“Unfortunately, you will not be seeing more of me in the future.  When you read the novel you will understand my meaning.”

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Graciela LimónGraciela Limón is a Latina Writer, Educator and Activist. She received a Bachelor of Arts Degree in Spanish Literature from Marymount College Los Angeles, a Master of Arts Degree in the same field from the University of the Americas Mexico City, followed by a PhD in Latin American Literature from the University of California at Los Angeles (UCLA).  Prior to retirement, Limón was a professor of U.S. Hispanic Literature as well as Chair of the Department of Chicana/o Studies at Loyola Marymount University, Los Angeles, California.  She is now Professor Emeritus of that University.

Limón has written critical work on Mexican, Latin American and Caribbean Literature.  However, she now concentrates her writing efforts on creative fiction that is germane to her areas of interest: feminism, social justice and cultural identity.  Her body of work includes In Search of Bernabé that won The Before Columbus Foundation American Book Award (1994).   Limón also published The Memories of Ana Calderón (1994), Song of the Hummingbird (1996) andThe Day of the Moon (1999).   Erased Faces, which was awarded the 2002 Gustavus Myers Book Award, was published in 2001, Left Alive was released in 2005, The River Flows North, 2009, followed by The Madness of Mamá Carlota, 2012.  Her latest book is The Intriguing Life of Ximena Godoy, published by Cafe con Leche Books. Find out more about Graciela at www.gracielalimon.com.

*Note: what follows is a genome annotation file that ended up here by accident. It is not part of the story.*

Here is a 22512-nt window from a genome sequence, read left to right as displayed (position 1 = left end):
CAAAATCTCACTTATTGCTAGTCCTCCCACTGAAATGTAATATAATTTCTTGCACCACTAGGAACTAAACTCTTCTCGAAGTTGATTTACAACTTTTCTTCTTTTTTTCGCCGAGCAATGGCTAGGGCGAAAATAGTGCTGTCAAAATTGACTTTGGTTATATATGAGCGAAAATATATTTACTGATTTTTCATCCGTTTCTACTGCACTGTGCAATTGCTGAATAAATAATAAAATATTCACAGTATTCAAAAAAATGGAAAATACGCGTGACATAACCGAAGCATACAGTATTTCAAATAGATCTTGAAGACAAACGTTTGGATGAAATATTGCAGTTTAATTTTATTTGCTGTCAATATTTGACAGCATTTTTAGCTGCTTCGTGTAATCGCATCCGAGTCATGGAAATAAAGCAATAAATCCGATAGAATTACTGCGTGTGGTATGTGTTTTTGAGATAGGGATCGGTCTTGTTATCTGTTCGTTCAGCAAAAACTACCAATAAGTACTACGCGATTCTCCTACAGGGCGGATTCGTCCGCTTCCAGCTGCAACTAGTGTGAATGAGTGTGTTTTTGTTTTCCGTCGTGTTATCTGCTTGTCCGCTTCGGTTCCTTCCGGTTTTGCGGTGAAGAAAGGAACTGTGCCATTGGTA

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TitleThe Intriguing Life of Ximena Godoy

Genre:  Historical Fiction

Author:  Graciela Limón

Website www.gracielalimon.com

Publisher:  Café Con Leche

Purchase on Amazon 

The Intriguing Life of Ximena Godoyfollows the story of a woman from very early life to maturity.  Her tale takes place in the early to mid-twentieth century unfolding first in her native Mexico, and ending in Los Angeles, California.  It is a story of love and revenge told against the historical events of Revolution, Repatriation, War and Peace.  When Ximena Godoy falls into the abyss of crime, she faces the punishment demanded of that crime.

Book Spotlight: The Redeeming Power of Brain Surgery by Paul Flower

The Redeeming Power of Brain Surgery
About The Book
The Redeeeming Power of Brain Surgery

Title: The Redeeming Power of Brain Surgery: A Suspense Novel

Author: Paul Flower

Publisher: Scribe Publishing Company

Publication Date: June 1, 2013

Pages: 250

ISBN: 978-0985956271

Genre: Susepense

Format: Paperback, eBook (.mobi / Kindle), PDF
Book Description:

Jesse Tieter, M.D. has carefully constructed the ideal life. But lately, neither his Chicago-based neurology practice nor his wife and son are enough to suppress the memories that have haunted him since he was a little boy. He can’t stop thinking about that summer day in 1967 when his father died.

So Jesse is heading back. Back to the town and the place where a long-repressed horror occurred. Back to make sure his twin keeps the family’s secret buried.

But what will he uncover along the way?

Book Excerpt:

His son’s hand felt like a lie. Lately, to him,
everything felt this way. The look of sadness on his wife’s face, the burn of a
drink in his throat, the whine of a saw in the O.R.; nothing seemed true. Nothing